Anthony Brown, a four year player from Stanford, at 22, is a two way player who can stroke threes and play defense. The latter part of his game is the one that will get him a lot of minutes on the court for Byron Scott. If you can count on one thing this season, it is that Nick Young will be in the Byron Scott doghouse for not defending off-ball and for traditional Nick Young laziness which opens up opportunities for Anthony Brown.
Tarik Black was a Lakers pick up last season from Houston, an undrafted player who is a ferocious rebounder. He lacks explosiveness around the rim but he tracks the ball off the rim extremely well and is physical in the paint. He is 23 years old. Rookie Larry Nance, Jr. is the opposite. The 22 year old is explosive around the rim but isn’t very skilled and his ability to grab offensive rebounds, convert them into dunks and points, beat his man in transition and do the small things without getting into foul trouble will determine how many minutes he gets.
21 year old Robert Upshaw is a calculated risk only in the sense that he has a history of addiction and off court behavior that has gotten him kicked off teams. A seven foot talent, Fresno State and Washington let him walk and he hasn’t been on a team since January as he has been taking care of his personal issues. But it is not debatable what he can do on defense as far as blocking shots and defending in the paint. It makes him the kind of resurrection story that the NBA loves to promote and one that will restore his confidence in himself. Impressively, in the summer league he blocked Karl Anthony Towns shot. Twice. Immediately the Lakers signed him to a partially guaranteed contract.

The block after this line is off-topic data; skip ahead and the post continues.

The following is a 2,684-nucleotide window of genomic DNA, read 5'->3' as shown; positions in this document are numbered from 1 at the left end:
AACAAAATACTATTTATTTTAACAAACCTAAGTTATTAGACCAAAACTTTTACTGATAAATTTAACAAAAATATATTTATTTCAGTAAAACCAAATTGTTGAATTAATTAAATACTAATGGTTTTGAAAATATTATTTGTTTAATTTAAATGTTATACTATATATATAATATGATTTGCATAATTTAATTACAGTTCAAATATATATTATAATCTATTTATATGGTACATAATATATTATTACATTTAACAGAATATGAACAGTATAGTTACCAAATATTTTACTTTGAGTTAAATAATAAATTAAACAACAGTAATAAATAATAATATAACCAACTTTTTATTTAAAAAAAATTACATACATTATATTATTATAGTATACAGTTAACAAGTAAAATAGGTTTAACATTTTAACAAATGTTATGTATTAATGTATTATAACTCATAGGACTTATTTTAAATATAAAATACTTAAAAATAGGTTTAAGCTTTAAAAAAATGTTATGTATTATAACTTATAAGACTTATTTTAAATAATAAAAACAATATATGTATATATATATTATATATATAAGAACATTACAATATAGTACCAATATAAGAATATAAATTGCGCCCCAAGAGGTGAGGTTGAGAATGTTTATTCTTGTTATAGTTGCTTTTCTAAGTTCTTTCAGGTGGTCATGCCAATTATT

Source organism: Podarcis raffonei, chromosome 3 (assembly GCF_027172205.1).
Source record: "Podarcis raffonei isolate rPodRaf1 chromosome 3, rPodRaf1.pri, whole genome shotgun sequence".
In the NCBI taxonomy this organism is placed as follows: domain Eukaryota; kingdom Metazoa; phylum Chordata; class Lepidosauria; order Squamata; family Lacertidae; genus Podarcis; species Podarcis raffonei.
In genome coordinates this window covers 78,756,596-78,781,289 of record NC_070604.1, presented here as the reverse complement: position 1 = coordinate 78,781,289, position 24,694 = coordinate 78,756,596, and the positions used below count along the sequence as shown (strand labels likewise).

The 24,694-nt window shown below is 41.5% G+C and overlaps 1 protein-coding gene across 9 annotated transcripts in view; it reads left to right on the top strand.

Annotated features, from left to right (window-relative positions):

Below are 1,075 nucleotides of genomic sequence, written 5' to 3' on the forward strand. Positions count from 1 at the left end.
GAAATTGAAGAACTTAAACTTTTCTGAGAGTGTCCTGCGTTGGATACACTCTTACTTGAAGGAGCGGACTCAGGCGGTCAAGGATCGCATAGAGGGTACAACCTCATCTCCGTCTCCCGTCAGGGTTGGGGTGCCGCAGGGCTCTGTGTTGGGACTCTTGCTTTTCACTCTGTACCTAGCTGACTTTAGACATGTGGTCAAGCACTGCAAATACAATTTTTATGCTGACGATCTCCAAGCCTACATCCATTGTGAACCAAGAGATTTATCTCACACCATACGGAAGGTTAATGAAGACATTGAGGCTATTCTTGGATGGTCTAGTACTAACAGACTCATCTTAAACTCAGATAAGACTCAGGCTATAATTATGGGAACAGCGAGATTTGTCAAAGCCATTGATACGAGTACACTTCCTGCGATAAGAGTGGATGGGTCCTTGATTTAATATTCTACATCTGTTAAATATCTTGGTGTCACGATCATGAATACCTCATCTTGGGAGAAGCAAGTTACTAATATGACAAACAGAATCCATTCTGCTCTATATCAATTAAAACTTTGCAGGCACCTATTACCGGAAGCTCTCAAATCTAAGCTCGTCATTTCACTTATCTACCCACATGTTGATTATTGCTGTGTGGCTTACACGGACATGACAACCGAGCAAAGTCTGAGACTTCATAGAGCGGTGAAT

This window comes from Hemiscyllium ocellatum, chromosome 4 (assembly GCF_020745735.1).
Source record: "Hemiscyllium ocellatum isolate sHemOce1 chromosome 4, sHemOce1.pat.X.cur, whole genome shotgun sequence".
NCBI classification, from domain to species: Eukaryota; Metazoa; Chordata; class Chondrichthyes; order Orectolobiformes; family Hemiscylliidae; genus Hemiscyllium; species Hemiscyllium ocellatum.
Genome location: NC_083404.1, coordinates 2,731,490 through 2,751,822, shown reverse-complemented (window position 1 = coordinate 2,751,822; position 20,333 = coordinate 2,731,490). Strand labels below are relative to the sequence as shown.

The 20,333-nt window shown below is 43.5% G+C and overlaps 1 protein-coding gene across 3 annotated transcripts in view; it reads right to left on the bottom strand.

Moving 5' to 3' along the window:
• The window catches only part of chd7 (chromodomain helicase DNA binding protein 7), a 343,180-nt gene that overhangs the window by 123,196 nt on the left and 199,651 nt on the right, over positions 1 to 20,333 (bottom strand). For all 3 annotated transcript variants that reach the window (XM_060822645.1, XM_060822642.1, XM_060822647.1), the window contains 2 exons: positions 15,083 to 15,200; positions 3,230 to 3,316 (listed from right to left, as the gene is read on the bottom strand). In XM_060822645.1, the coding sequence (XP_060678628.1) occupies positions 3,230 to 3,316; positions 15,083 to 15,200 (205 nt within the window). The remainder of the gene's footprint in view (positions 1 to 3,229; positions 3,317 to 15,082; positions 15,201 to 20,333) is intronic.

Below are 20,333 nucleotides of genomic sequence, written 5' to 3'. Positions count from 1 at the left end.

Jabari Brown, a 22 year old, will fight for the back-up shooting guard position. He was in the D-league last year and played some games at the end of the season for the Lakers and has a nice shooting stroke and decent defense. The work he put in this summer to improve his game will determine what shot he has in the rotation.
All in all, the young guys out number the veterans. Young players need to learn habits, understand routine, respect the NBA work ethic regimen, get enough sleep, deal with social media critique. At their disposal will be Nick Young, Brandon Bass, Roy Hibbert, Lou Williams and Kobe Bryant. How well the young guys and the veterans mesh will tell a lot about the potential the Lakers have for a quality season. One thing is for sure. The Lakers of 2015-16 will never be called old, non-athletic or boring. They may or may not make the playoffs, but their brand of basketball will be a welcome change from the routinely dull product they put on the floor with players of marginal talent that sunk the organization into an abyss. In 2015-16, the excitment quotient will expectedly rise but will the wins? Stay tuned.
photo via basket4us.com